For starters, my recession model suggests only a 1% chance that the U.S. economy is either in or near a recession. I need to see readings north of 20% before I even consider the odds of a recession on the horizon.

    Recession Model
    Source: Bloomberg

    Secondly, the labor market is too strong to suggest any hint of a coming recession. Typically we see the unemployment rate (U3) climb by more than 7.5% year-over-year (YOY) before the onset of a recession and currently the unemployment rate is falling at 8.3% over the prior year. Jobless claims as well typically jump by more than 15% before the onset of a recession and there too we have good news with jobless claims down roughly 10% from last year’s levels.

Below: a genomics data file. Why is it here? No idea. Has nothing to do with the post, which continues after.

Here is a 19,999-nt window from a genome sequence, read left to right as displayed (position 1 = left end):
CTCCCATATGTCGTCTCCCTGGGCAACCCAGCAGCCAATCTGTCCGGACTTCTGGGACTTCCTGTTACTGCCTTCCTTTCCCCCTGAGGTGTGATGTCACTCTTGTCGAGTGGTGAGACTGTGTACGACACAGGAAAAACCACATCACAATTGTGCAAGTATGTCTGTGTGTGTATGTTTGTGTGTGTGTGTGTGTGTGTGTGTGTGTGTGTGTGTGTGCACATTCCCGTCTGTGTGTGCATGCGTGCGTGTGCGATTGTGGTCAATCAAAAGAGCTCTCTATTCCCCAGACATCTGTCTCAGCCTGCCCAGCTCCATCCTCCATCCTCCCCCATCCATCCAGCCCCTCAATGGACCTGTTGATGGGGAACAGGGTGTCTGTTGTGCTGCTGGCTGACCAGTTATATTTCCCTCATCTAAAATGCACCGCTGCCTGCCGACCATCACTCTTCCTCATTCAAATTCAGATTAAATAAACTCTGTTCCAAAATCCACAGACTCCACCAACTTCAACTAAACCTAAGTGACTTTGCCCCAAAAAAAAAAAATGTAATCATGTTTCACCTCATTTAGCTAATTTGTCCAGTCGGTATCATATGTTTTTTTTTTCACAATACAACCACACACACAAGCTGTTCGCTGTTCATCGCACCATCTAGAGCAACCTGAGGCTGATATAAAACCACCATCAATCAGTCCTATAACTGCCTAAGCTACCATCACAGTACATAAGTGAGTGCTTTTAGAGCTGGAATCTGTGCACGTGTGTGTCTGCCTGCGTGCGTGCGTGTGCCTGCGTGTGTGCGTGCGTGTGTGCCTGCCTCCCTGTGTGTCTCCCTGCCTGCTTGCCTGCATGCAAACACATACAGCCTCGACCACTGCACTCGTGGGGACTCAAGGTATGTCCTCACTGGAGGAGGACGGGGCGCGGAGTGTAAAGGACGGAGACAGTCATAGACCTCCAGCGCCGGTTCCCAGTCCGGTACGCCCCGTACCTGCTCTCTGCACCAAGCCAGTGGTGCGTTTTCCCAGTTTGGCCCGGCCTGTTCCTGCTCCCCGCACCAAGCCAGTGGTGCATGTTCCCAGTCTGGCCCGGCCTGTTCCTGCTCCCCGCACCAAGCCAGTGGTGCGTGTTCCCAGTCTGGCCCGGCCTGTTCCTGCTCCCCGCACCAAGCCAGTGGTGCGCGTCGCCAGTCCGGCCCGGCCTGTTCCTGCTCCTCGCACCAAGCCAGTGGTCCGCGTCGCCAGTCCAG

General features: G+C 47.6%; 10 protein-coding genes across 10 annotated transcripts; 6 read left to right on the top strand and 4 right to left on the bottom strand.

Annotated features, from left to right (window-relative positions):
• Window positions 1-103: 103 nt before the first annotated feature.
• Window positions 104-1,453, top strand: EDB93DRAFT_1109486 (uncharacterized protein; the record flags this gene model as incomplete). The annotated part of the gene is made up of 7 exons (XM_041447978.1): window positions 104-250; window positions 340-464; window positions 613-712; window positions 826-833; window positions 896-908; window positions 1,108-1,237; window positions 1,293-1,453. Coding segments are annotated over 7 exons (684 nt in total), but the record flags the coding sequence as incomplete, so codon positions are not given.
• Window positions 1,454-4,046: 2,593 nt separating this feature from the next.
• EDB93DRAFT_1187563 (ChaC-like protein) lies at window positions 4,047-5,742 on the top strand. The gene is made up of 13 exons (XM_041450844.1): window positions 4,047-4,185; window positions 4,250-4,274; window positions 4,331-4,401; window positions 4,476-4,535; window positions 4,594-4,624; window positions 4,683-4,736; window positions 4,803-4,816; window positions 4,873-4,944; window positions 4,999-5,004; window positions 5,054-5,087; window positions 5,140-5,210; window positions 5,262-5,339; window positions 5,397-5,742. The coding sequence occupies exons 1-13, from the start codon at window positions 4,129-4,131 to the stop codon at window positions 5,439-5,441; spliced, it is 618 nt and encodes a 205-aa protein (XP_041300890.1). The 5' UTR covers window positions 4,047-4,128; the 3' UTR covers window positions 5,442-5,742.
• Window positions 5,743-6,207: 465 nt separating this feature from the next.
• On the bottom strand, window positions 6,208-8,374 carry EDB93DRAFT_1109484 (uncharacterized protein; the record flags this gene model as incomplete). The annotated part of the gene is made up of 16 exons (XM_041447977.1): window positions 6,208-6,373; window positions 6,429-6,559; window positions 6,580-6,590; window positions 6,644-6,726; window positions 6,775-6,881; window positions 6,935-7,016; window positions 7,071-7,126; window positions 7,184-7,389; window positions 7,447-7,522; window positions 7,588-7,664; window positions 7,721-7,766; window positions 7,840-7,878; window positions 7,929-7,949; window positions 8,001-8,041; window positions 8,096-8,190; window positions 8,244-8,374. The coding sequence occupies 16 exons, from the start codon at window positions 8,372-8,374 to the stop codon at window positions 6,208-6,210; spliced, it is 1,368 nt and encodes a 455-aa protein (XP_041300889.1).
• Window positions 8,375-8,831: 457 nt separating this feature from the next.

Employment Recession Model
    Source: Bloomberg

    One of my favorite techniques for analyzing the markets and economy is breadth, which measures how robust are the economic recovery and bull market by way of measuring participation. Strong economic recoveries should have the bulk of the 50 states recovering and a strong bull market should have the majority of stocks in up-trends. For measuring economic breadth I like to check in on the Philly Fed State Leading and Coincident Indexes. The Philly Fed State Coincident Index report measures coincident economic activity for all 50 states while the Philly Fed State Leading Index measures data that projects where the coincident data will be in six months. The Philly Fed released October data for the State Leading Indexes which showed that 48 out of the 50 states are expected to show increasing economic activity over the next six months and with 96% of the country expected to grow into the middle of 2015, a recession on the horizon appears to be a remote possibility.